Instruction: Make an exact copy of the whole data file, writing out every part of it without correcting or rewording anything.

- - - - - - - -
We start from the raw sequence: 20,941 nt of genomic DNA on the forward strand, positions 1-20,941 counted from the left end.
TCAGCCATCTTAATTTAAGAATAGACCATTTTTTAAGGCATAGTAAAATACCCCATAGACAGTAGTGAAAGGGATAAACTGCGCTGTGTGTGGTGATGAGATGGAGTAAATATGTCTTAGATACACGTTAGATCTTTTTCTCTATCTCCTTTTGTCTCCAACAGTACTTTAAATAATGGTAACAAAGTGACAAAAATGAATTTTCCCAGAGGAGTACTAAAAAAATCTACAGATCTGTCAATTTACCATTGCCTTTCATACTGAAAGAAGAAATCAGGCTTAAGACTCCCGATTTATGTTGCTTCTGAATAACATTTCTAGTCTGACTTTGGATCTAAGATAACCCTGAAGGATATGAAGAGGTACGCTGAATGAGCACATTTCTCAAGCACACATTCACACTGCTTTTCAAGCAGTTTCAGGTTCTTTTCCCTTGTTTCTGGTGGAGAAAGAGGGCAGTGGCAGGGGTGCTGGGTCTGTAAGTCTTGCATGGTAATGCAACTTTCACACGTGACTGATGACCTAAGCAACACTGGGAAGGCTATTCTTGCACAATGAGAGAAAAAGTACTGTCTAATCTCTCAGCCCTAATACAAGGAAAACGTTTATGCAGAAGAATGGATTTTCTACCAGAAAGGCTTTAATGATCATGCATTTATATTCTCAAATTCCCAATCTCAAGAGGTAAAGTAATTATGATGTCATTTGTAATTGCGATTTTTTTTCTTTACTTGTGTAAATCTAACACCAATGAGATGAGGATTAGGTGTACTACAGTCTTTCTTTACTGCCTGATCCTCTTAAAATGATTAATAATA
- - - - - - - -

We start from the raw sequence: 20,941 nt of genomic DNA on the forward strand, positions 1-20,941 counted from the left end.
TCAGCCATCTTAATTTAAGAATAGACCATTTTTTAAGGCATAGTAAAATACCCCATAGACAGTAGTGAAAGGGATAAACTGCGCTGTGTGTGGTGATGAGATGGAGTAAATATGTCTTAGATACACGTTAGATCTTTTTCTCTATCTCCTTTTGTCTCCAACAGTACTTTAAATAATGGTAACAAAGTGACAAAAATGAATTTTCCCAGAGGAGTACTAAAAAAATCTACAGATCTGTCAATTTACCATTGCCTTTCATACTGAAAGAAGAAATCAGGCTTAAGACTCCCGATTTATGTTGCTTCTGAATAACATTTCTAGTCTGACTTTGGATCTAAGATAACCCTGAAGGATATGAAGAGGTACGCTGAATGAGCACATTTCTCAAGCACACATTCACACTGCTTTTCAAGCAGTTTCAGGTTCTTTTCCCTTGTTTCTGGTGGAGAAAGAGGGCAGTGGCAGGGGTGCTGGGTCTGTAAGTCTTGCATGGTAATGCAACTTTCACACGTGACTGATGACCTAAGCAACACTGGGAAGGCTATTCTTGCACAATGAGAGAAAAAGTACTGTCTAATCTCTCAGCCCTAATACAAGGAAAACGTTTATGCAGAAGAATGGATTTTCTACCAGAAAGGCTTTAATGATCATGCATTTATATTCTCAAATTCCCAATCTCAAGAGGTAAAGTAATTATGATGTCATTTGTAATTGCGATTTTTTTTCTTTACTTGTGTAAATCTAACACCAATGAGATGAGGATTAGGTGTACTACAGTCTTTCTTTACTGCCTGATCCTCTTAAAATGATTAATAATA